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Complexity, comorbidity, and health care costs associated with chronic widespread pain in primary care

Morales-Espinoza, Enma Marianela; Kostov, Belchin; Salami, Daniel Cararach; Perez, Zoe Herreras; Rosalen, Anna Pereira; Molina, Jacinto Ortiz; Paz, Luis Gonzalez-de; Momblona, Josep Miquel Sotoca; Àreu, Jaume Benavent; Brito-Zerón, Pilar; Ramos-Casals, Manuel; Sisó-Almirall, Antoni

doi: 10.1097/j.pain.0000000000000440
Research Paper
Global Year 2016

The objective was to estimate the prevalence of chronic widespread pain (CWP) and compare the quality-of-life (QoL), cardiovascular risk factors, comorbidity, complexity, and health costs with the reference population. A multicenter case–control study was conducted at 3 primary care centers in Barcelona between January and December 2012: 3048 randomized patients were evaluated for CWP according to the American College of Rheumatology definition. Questionnaires on pain, QoL, disability, fatigue, anxiety, depression, and sleep quality were administered. Cardiovascular risk and the Charlson index were calculated. We compared the complexity of cases and controls using Clinical Risk Groups, severity and annual direct and indirect health care costs. CWP criteria were found in 168 patients (92.3% women, prevalence 5.51% [95% confidence interval: 4.75%-6.38%]). Patients with CWP had worse QoL (34.2 vs 44.1, P < 0.001), and greater disability (1.04 vs 0.35; P < 0.001), anxiety (43.9% vs 13.3%; P < 0.001), depression (27% vs 5.8%; P < 0.001), sleep disturbances, obesity, sedentary lifestyle, high blood pressure, diabetes mellitus, and number of cardiovascular events (13.1% vs 4.8%; P = 0.028) and higher rates of complexity, severity, hospitalization, and mortality. Costs were €3751 per year in patients with CWP vs €1397 in controls (P < 0.001). In conclusion, the average patient with CWP has a worse QoL and a greater burden of mental health disorders and cardiovascular risk. The average annual cost associated with CWP is nearly 3 times higher than that of patients without CWP, controlling for other clinical factors. These findings have implications for disease management and budgetary considerations.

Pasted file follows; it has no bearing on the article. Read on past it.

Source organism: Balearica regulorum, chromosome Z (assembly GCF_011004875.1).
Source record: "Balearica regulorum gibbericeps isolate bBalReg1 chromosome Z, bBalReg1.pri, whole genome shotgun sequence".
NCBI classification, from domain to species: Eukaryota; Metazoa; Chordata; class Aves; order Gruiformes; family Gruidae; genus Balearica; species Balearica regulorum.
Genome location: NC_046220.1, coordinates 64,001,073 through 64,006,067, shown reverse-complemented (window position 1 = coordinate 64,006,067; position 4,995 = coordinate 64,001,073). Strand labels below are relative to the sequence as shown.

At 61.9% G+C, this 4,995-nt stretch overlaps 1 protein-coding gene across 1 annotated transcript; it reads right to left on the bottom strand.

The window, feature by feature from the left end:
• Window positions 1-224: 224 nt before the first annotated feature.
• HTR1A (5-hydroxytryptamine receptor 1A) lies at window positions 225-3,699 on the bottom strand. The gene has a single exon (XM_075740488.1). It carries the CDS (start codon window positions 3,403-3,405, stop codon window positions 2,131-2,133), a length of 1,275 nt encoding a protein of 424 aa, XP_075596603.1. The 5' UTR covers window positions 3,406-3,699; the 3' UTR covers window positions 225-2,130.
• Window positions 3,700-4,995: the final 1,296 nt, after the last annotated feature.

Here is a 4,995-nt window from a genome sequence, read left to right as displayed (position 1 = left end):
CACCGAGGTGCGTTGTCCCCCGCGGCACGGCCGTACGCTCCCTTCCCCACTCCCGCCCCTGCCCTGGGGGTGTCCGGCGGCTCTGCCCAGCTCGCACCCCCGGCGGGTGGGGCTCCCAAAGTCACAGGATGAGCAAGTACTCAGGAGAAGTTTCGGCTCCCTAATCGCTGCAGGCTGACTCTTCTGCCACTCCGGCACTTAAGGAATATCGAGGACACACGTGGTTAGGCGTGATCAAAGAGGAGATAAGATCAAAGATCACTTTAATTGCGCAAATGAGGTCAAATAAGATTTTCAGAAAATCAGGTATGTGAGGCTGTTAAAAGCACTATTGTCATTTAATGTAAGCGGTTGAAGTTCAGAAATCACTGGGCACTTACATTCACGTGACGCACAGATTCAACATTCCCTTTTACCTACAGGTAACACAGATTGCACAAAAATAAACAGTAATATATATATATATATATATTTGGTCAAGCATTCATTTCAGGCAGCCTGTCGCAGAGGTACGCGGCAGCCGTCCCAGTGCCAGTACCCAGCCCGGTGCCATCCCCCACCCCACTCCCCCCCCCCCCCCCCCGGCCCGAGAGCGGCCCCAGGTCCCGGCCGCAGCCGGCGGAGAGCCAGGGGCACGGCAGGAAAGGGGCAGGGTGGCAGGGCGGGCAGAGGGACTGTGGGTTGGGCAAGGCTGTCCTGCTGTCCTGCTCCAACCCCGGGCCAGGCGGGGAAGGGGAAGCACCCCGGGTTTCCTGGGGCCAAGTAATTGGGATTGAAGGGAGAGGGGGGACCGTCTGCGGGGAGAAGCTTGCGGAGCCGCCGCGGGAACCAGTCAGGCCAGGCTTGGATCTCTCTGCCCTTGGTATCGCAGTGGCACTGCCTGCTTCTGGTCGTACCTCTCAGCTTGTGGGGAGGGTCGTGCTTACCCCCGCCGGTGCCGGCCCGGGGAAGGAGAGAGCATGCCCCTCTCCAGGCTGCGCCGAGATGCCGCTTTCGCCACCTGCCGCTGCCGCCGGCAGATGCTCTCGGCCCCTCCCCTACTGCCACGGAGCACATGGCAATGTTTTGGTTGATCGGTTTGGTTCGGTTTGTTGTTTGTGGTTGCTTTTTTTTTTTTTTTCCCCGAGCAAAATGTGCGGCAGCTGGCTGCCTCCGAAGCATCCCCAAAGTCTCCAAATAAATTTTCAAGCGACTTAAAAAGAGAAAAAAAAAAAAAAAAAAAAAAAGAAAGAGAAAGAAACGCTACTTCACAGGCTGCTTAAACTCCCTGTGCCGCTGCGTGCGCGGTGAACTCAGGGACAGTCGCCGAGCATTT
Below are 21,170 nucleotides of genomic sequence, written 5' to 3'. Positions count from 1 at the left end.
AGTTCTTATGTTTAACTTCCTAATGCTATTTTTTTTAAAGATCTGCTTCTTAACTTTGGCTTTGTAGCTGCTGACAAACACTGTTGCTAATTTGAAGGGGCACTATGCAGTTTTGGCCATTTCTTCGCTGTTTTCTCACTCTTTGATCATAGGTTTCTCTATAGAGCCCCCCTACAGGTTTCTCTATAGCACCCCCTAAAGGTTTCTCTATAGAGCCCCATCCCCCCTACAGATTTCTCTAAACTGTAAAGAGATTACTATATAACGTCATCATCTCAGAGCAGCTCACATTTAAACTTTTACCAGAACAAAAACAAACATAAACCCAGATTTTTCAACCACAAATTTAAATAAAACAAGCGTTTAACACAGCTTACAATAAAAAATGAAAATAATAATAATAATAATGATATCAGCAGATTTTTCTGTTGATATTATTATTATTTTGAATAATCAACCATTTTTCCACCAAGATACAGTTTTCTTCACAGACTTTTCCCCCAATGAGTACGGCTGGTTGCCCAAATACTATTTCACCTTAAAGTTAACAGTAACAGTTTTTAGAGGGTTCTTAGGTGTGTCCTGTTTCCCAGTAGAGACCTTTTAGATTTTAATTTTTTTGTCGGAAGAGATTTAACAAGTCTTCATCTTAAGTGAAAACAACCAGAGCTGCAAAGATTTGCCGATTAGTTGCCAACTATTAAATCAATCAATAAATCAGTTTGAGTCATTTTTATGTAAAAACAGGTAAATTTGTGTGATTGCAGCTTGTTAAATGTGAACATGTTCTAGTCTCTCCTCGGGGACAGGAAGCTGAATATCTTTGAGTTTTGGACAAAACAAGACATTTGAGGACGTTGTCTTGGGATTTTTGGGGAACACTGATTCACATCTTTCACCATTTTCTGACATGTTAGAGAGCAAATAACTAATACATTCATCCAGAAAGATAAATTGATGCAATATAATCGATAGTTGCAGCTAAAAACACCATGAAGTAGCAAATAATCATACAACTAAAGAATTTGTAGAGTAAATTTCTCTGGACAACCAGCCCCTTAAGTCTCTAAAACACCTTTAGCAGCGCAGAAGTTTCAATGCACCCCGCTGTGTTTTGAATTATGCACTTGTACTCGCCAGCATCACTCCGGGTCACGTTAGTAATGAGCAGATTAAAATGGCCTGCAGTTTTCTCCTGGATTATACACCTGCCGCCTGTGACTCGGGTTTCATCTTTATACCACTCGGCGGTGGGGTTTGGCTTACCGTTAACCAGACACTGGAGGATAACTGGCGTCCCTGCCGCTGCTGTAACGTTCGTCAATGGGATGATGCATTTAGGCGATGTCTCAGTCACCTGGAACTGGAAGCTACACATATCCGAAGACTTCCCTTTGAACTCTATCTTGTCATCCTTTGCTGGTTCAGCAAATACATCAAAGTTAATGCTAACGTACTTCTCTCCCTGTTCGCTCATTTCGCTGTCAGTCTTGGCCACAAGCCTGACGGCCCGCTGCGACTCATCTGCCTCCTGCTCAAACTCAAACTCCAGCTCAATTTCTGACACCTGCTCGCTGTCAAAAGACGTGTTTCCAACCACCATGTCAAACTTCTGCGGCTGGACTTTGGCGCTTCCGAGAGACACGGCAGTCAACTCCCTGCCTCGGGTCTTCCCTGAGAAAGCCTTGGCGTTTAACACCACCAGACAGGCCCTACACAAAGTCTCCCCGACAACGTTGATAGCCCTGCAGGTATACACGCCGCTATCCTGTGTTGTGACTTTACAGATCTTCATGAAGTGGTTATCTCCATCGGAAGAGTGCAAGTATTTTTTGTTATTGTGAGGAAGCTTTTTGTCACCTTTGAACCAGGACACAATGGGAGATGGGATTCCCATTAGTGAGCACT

Supplemental Digital Content is Available in the Text.Patient's profile with CWP is a sedentary woman with high rates of anxiety and depression, increased cardiovascular risk, higher expected mortality rate and increased costs.

aConsorci d'Atenció Primària de Salut Barcelona Esquerre (CAPS-BE), Transversal Group for Research in Primary Care, Institut d'Investigacions Biomèdiques August Pi i Sunyer (IDIBAPS), University of Barcelona, Barcelona, Spain

bJosep Font Laboratory of Autoimmune Diseases, CELLEX-IDIBAPS, Department of Autoimmune Diseases, ICMiD, Hospital Clínic, Barcelona, Spain

Corresponding author. Address: Consorci d'Atenció Primària de Salut Barcelona Esquerra (CAPS-BE), CAP Les Corts, c/Mejía Lequerica s/n, Barcelona 08028, Spain. Tel.: +34932279924; fax: +34932275597. E-mail address: (A. Sisó-Almirall).

Sponsorships or competing interests that may be relevant to content are disclosed at the end of this article.

Supplemental digital content is available for this article. Direct URL citations appear in the printed text and are provided in the HTML and PDF versions of this article on the journal's Web site (

The members of the CPSGPC Study Group (CAPSBE-Chronic Pain Study Group in Primary Care) are listed in Appendix 1.

Received June 10, 2015

Received in revised form November 17, 2015

Accepted November 17, 2015

© 2016 International Association for the Study of Pain
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